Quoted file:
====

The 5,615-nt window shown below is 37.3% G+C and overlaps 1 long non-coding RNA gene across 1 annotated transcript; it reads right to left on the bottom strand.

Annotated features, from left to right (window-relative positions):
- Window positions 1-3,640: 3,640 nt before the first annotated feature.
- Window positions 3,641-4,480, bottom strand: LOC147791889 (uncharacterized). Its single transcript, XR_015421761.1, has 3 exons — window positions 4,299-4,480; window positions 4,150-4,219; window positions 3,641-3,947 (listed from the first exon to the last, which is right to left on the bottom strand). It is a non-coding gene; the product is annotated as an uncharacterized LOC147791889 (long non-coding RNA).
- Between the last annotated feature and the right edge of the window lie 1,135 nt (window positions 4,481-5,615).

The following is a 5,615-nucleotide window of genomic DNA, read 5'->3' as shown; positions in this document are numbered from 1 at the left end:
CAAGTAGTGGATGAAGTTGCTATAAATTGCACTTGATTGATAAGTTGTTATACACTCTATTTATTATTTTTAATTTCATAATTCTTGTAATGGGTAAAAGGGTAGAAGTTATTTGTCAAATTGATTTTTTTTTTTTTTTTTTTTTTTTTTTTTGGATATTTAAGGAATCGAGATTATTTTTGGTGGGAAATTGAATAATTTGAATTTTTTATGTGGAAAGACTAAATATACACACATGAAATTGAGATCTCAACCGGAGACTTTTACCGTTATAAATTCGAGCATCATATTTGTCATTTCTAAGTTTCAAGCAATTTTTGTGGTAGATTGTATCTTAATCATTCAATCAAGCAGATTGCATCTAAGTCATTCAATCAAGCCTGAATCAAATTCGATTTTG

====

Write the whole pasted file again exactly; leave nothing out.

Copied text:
The 5,615-nt window shown below is 37.3% G+C and overlaps 1 long non-coding RNA gene across 1 annotated transcript; it reads right to left on the bottom strand.

Annotated features, from left to right (window-relative positions):
- Window positions 1-3,640: 3,640 nt before the first annotated feature.
- Window positions 3,641-4,480, bottom strand: LOC147791889 (uncharacterized). Its single transcript, XR_015421761.1, has 3 exons — window positions 4,299-4,480; window positions 4,150-4,219; window positions 3,641-3,947 (listed from the first exon to the last, which is right to left on the bottom strand). It is a non-coding gene; the product is annotated as an uncharacterized LOC147791889 (long non-coding RNA).
- Between the last annotated feature and the right edge of the window lie 1,135 nt (window positions 4,481-5,615).

The following is a 5,615-nucleotide window of genomic DNA, read 5'->3' as shown; positions in this document are numbered from 1 at the left end:
CAAGTAGTGGATGAAGTTGCTATAAATTGCACTTGATTGATAAGTTGTTATACACTCTATTTATTATTTTTAATTTCATAATTCTTGTAATGGGTAAAAGGGTAGAAGTTATTTGTCAAATTGATTTTTTTTTTTTTTTTTTTTTTTTTTTTTGGATATTTAAGGAATCGAGATTATTTTTGGTGGGAAATTGAATAATTTGAATTTTTTATGTGGAAAGACTAAATATACACACATGAAATTGAGATCTCAACCGGAGACTTTTACCGTTATAAATTCGAGCATCATATTTGTCATTTCTAAGTTTCAAGCAATTTTTGTGGTAGATTGTATCTTAATCATTCAATCAAGCAGATTGCATCTAAGTCATTCAATCAAGCCTGAATCAAATTCGATTTTG